The most important threats to reliability come from uneven administration of the study protocol. The latter is a question of quality control of data collection. While site visits cannot be made identical in a case study such as this one, we have done the best we can to minimize deviations from the protocol in the field. We know of no events in the field that were a serious enough deviation from standard procedures to bring our findings into question. We are reasonably certain that replication of this study in other communities would not lead to fundamentally different conclusions.
We also took steps to verify the accuracy of our data throughout data collection and data analysis. There were multiple interviewers for almost all interviews, providing an ongoing check for validity and reliability of data collection. After the "note taker" transcribed notes into an electronic file, the other researcher added any additional information from his or her own field notes. The audio tapes for each interview were used to fill in missing information and to catch recording errors. The case studies for each site were sent to leaders in the state and local STD programs interviewed in that site so that they could fill in any missing information, correct any misunderstandings, or add comments.
Accurate operational definition of the study (external validity) relates to whether we looked at the right things to answer the research questions. Did we talk to the right people and did we ask them the right things? What proportion of the "right people" did we talk to? Would the results have been appreciably different if we had talked to different people in these communities, or if we had collected different data from the same people?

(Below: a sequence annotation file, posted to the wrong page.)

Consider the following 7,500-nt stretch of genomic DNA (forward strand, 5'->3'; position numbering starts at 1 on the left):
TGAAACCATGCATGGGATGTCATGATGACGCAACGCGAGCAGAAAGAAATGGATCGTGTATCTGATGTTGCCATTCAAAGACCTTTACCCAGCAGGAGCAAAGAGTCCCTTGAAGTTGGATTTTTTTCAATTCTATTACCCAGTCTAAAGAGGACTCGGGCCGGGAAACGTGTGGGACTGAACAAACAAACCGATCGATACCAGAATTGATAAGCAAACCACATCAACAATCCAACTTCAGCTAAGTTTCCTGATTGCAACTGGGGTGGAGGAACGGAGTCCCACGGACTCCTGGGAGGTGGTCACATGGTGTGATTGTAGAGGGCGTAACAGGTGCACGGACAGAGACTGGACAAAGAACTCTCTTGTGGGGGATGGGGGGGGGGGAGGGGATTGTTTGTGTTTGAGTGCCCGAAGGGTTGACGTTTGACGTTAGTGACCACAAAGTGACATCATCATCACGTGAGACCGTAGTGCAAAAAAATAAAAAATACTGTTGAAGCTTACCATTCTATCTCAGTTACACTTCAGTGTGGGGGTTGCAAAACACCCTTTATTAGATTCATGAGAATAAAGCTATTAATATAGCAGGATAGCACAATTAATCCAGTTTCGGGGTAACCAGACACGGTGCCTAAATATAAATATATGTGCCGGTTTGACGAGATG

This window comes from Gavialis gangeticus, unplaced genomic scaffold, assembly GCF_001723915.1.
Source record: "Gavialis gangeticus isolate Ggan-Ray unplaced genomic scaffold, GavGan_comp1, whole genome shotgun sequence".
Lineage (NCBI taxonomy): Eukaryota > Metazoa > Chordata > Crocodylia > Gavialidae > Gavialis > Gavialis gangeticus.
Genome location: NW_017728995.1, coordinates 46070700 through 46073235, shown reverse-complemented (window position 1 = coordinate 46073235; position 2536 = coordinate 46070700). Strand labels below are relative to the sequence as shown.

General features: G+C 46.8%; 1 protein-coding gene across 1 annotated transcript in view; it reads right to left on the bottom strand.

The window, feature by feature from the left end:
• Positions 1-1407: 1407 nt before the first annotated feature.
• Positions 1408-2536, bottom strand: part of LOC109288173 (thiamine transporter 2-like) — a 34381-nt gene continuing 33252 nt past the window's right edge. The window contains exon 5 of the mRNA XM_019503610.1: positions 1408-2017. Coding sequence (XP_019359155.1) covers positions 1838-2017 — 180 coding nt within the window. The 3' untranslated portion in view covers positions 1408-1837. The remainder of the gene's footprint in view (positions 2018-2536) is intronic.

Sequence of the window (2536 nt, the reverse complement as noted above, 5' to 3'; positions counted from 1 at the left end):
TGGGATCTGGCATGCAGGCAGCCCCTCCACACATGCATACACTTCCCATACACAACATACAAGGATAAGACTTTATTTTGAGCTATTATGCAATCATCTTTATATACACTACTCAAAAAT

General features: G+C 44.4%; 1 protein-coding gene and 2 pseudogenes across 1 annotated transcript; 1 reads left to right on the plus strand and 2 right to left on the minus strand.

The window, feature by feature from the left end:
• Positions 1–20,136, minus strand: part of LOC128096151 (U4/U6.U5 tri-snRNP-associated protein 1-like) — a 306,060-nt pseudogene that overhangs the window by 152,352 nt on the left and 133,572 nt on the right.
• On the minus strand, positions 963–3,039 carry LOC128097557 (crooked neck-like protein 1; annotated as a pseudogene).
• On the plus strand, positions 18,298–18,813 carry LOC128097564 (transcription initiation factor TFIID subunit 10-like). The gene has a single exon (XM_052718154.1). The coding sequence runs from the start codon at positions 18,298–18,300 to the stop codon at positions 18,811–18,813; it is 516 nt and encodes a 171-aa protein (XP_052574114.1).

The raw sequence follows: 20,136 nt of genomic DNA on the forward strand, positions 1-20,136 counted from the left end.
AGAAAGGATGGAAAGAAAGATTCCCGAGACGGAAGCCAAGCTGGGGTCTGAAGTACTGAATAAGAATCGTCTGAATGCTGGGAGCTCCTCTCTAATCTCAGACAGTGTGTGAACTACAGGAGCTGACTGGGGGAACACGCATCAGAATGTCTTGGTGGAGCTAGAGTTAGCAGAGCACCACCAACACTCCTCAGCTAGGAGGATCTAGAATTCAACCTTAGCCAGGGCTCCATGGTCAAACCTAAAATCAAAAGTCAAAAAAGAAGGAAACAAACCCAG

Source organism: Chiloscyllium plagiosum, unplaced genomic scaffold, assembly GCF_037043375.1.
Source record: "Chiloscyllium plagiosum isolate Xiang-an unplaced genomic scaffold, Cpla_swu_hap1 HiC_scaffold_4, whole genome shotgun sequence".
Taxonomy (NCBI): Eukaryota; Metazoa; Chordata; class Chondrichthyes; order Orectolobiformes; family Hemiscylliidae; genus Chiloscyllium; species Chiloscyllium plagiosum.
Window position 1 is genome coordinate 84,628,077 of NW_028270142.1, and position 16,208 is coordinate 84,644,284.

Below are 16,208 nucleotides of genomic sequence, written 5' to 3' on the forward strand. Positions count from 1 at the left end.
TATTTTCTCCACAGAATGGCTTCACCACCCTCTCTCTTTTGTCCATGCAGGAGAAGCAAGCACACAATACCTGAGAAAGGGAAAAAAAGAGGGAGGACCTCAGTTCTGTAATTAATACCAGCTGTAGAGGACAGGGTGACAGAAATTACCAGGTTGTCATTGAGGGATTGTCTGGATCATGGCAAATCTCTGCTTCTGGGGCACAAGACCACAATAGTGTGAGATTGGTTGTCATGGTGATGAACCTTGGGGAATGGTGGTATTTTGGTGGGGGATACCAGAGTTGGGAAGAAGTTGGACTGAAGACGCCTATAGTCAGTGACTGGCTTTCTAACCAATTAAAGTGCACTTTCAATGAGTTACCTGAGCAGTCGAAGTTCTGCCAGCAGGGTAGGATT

We are reasonably confident that we collected the correct information to address the study questions and that we were thorough in data collection from all sources. We sought input from CDC and from knowledgeable researchers in other institutions in conceptualizing our study and in accessing existing sources of data on the study topic. Our method for networking to ascertain informants within communities was exhaustive, yielding a large number of interviews through repeat referrals. We had a low refusal rate for those from who we requested interviews.
This study was restricted to the question of health services delivery and drew on the judgment of individuals with specialized knowledge of service needs and barriers in populations judged to be at high risk of syphilis infection. We did not interview actual or potential service users on these issues. This decision was made because a survey of users or community members would have been costly and time-consuming to implement because of clearance delays. However, a client perspective could have validated the perceptions of service providers and might have uncovered differences in perspective with policy implications for service delivery.
Generalizability of this study to other settings depends on the bias introduced by purposive site selection and is linked to the clarity of the site selection design and the rigor with which it was carried out. It is to protect generalizability as much as possible that we were careful to specify criteria for site selection prior to identifying any specific sites for data collection. The units eligible for this study were communities in ten southern states identified by CDC on the basis of high syphilis morbidity during the 1990 epidemic. There were multiple sites that met these criteria, and choices were made to include some rather than others for reasons of convenience. We know of no systematic bias introduced by this procedure.
Two states were eliminated from this study because there were other research agendas being conducted there. This may introduce a bias if the presence of these other research projects either reflects or causes a significant difference in the reach of STD prevention services. We have no evidence that this is the case. However, these results may not generalize if a pre-existing demonstration project has affected the capacity of the program to reach high-risk populations.
- Page last reviewed: February 15, 1999 (archived document)
- Content source: